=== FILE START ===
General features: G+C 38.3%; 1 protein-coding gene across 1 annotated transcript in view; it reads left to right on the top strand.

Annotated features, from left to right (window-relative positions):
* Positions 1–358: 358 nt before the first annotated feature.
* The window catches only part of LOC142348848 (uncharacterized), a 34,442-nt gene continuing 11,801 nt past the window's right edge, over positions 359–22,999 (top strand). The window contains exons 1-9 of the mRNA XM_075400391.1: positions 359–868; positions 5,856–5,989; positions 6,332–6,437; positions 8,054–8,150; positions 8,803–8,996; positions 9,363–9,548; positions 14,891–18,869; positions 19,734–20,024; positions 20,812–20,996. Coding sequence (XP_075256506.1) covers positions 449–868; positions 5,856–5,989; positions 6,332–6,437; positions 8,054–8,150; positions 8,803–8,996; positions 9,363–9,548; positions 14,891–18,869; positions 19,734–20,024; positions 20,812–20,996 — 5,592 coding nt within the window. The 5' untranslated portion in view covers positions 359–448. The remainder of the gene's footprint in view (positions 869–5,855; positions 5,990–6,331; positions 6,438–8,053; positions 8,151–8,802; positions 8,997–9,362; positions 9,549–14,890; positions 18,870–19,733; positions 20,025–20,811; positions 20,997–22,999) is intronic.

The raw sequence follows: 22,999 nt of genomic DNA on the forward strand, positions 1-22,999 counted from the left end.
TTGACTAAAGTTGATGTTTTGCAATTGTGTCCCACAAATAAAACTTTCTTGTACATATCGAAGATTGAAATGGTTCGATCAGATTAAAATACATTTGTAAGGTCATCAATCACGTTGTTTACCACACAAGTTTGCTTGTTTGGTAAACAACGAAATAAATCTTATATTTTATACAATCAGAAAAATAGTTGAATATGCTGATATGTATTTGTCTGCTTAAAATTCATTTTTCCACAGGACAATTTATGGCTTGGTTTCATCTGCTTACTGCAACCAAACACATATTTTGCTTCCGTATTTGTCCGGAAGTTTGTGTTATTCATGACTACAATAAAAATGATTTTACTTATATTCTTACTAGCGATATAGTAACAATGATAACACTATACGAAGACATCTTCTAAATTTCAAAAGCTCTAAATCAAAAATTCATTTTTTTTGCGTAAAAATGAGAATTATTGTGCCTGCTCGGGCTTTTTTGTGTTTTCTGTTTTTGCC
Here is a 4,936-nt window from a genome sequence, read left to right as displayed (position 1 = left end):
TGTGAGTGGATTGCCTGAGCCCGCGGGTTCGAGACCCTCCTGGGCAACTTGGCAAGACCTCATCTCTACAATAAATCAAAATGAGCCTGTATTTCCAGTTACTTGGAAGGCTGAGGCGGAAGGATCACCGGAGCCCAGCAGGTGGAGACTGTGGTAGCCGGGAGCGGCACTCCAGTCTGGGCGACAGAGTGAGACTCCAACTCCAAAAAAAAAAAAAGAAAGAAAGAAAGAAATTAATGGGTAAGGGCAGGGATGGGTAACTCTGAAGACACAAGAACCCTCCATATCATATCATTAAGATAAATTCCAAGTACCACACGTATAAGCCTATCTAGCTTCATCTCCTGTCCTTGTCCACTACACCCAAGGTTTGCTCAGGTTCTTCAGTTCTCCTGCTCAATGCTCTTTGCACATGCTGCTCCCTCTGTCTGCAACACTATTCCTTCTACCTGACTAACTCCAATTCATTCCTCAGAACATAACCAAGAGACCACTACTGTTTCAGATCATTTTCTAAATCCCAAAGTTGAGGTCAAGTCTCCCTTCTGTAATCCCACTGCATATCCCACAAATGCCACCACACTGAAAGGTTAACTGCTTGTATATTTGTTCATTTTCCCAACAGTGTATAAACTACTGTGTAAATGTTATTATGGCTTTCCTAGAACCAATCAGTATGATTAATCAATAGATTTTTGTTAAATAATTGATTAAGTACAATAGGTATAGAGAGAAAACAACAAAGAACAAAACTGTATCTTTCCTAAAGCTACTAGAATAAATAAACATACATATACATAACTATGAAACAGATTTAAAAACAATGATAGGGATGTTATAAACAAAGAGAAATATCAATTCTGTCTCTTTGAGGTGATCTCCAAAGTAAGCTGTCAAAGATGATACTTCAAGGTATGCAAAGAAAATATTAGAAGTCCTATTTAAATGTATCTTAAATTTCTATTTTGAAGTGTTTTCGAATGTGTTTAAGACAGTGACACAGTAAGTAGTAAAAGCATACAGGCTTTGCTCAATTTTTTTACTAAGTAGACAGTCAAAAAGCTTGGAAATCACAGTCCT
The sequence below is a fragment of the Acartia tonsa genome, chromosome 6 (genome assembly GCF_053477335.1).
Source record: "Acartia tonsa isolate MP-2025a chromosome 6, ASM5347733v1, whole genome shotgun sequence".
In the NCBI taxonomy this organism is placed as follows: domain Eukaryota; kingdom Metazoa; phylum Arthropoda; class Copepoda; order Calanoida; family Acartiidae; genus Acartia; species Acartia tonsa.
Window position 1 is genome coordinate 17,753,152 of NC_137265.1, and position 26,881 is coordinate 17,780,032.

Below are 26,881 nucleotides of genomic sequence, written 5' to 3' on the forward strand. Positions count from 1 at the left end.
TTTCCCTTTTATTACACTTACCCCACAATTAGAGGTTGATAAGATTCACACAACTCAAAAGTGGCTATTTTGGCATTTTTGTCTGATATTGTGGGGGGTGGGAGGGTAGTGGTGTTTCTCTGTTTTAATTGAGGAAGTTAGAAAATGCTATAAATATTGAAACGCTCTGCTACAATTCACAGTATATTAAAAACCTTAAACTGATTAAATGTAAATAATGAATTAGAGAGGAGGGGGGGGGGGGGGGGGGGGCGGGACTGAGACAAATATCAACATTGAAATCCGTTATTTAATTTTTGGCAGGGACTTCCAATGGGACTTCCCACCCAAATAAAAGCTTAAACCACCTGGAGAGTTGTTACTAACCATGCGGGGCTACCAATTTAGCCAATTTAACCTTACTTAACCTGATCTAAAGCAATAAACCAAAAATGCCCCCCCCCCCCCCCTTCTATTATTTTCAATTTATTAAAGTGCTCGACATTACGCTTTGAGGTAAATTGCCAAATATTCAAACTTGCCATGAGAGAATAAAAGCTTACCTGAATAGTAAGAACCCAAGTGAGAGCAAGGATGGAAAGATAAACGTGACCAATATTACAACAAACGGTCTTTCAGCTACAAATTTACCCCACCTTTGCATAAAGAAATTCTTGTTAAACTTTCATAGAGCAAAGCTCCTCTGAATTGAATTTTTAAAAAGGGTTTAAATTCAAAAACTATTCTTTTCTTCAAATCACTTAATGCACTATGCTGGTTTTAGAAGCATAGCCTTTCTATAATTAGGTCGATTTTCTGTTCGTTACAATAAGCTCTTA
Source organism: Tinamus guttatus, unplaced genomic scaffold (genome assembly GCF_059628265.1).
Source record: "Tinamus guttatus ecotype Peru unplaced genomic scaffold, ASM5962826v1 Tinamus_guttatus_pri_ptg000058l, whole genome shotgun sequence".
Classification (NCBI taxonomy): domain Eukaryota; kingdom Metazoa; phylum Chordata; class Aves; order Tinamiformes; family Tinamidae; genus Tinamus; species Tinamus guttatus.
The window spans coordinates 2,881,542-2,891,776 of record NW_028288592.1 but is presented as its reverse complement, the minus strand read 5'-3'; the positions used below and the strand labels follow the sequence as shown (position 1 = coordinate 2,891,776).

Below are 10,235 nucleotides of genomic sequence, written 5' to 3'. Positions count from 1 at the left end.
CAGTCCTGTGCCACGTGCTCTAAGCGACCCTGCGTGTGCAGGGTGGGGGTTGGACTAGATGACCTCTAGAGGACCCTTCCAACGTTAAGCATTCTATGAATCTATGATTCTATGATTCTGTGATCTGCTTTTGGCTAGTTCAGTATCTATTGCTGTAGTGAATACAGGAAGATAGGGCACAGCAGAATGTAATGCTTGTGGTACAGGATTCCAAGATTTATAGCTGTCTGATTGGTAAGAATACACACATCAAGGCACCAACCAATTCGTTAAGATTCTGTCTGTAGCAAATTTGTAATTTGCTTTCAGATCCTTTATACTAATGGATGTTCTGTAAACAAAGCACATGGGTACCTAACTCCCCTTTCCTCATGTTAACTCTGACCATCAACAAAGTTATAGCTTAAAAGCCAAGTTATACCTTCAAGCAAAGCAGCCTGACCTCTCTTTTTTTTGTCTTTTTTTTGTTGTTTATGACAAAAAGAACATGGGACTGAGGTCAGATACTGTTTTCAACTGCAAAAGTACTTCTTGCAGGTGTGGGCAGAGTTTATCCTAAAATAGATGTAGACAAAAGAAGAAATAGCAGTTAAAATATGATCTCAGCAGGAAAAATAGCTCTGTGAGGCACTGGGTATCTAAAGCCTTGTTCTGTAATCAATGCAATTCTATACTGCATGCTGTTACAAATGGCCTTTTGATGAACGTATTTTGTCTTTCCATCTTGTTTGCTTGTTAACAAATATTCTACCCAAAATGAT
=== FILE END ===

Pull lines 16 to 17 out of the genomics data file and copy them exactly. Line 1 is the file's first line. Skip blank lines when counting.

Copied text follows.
Source record: "Tinamus guttatus ecotype Peru unplaced genomic scaffold, ASM5962826v1 Tinamus_guttatus_pri_ptg000058l, whole genome shotgun sequence".
Classification (NCBI taxonomy): domain Eukaryota; kingdom Metazoa; phylum Chordata; class Aves; order Tinamiformes; family Tinamidae; genus Tinamus; species Tinamus guttatus.